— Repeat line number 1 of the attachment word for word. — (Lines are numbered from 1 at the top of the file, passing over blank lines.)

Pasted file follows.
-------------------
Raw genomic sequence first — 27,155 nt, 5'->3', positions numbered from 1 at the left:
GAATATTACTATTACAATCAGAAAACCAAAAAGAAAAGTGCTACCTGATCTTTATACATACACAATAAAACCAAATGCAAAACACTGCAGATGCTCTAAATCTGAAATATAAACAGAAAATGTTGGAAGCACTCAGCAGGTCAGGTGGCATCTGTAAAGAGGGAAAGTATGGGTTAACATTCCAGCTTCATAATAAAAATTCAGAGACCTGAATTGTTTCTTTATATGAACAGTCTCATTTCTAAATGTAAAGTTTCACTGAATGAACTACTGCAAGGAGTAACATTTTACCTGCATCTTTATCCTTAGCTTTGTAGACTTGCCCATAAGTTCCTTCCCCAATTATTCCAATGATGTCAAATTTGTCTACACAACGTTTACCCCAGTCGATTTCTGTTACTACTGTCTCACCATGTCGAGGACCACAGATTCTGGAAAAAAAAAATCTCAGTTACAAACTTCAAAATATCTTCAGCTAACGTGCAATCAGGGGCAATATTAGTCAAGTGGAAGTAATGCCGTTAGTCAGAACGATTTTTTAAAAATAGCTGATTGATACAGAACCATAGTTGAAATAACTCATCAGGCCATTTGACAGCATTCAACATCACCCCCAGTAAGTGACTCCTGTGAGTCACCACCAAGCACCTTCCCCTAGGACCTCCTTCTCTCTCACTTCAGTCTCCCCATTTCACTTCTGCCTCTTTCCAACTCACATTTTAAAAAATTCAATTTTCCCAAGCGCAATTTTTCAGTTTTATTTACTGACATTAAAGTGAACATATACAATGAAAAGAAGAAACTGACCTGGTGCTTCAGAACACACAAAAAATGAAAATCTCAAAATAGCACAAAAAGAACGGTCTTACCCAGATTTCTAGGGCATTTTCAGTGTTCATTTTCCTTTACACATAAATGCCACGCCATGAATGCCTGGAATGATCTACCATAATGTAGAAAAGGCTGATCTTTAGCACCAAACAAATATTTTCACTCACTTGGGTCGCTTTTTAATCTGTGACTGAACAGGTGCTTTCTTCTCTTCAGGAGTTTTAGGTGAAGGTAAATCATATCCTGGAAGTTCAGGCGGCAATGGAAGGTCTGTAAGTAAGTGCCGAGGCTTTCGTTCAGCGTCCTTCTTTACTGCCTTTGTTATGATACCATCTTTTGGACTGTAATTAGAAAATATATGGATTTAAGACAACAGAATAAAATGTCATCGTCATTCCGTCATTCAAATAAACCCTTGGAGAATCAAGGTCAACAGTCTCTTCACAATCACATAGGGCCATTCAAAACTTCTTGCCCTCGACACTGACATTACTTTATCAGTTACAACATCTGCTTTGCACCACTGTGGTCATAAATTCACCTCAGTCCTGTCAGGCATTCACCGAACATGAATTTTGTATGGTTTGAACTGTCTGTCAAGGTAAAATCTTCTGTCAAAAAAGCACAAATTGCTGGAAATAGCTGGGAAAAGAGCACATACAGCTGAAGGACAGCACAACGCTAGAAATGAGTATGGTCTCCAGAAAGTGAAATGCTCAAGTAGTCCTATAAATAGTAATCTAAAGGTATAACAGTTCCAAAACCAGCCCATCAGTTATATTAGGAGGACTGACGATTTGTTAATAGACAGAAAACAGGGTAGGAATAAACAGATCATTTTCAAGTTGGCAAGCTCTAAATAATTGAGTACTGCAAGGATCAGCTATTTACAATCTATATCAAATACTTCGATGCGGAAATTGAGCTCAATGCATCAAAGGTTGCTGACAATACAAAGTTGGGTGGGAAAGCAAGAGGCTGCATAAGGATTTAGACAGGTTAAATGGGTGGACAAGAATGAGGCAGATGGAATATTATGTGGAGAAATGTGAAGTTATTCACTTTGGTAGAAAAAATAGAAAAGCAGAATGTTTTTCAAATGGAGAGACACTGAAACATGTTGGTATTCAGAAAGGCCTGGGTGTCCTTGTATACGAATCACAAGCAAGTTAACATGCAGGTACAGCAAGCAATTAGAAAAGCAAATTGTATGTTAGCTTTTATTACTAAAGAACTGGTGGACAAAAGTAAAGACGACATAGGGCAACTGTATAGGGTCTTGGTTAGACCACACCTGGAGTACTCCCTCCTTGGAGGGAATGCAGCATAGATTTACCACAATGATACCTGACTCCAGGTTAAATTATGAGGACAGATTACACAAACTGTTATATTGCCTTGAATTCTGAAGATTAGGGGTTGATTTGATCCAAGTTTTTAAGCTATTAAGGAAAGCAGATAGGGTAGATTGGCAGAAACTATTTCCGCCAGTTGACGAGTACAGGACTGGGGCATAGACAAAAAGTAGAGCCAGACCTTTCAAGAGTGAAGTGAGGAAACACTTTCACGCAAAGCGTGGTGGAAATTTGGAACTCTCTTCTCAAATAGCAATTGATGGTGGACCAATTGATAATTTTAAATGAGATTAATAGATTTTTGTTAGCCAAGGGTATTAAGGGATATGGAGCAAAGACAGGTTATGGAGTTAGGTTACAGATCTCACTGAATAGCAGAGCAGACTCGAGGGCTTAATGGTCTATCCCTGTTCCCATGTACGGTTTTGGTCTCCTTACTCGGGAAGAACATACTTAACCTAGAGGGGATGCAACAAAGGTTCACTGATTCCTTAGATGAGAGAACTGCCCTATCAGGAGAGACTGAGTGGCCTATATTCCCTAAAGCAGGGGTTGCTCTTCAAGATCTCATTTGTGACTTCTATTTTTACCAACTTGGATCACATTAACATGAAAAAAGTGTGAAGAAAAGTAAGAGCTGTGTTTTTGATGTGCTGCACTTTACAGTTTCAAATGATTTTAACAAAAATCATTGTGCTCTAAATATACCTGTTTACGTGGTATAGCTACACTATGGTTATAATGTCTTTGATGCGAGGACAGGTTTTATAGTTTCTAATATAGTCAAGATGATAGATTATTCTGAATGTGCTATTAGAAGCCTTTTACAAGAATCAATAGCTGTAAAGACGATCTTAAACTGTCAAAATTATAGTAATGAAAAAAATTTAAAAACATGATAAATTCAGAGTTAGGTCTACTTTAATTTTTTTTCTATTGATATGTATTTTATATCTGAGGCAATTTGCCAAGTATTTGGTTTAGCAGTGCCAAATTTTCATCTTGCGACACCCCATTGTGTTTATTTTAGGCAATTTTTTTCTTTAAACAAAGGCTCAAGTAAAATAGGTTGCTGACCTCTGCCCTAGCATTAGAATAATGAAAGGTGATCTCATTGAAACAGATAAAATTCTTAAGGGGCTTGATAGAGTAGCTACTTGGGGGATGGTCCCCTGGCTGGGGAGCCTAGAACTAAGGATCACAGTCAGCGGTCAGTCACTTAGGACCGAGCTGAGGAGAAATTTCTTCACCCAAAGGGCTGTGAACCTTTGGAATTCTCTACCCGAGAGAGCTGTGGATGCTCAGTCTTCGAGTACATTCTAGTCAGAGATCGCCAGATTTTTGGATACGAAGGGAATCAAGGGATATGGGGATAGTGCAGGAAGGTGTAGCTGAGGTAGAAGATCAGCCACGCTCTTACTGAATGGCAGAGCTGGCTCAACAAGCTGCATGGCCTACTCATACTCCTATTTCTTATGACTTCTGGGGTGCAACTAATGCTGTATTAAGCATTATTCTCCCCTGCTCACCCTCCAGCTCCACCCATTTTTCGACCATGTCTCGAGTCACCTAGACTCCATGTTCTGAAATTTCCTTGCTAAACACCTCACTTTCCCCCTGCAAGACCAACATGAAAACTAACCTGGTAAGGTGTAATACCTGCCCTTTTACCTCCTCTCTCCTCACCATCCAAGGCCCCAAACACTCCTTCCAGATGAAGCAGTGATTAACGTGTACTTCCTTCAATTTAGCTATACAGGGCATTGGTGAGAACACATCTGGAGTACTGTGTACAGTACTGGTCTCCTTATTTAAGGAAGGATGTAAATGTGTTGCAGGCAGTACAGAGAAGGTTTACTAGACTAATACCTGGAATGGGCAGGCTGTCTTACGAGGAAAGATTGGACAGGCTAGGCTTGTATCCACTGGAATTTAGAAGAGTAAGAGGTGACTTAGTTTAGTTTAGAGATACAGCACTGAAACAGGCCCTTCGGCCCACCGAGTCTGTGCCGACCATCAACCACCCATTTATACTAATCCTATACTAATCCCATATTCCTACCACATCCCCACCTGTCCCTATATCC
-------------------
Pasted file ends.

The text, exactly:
Raw genomic sequence first — 27,155 nt, 5'->3', positions numbered from 1 at the left: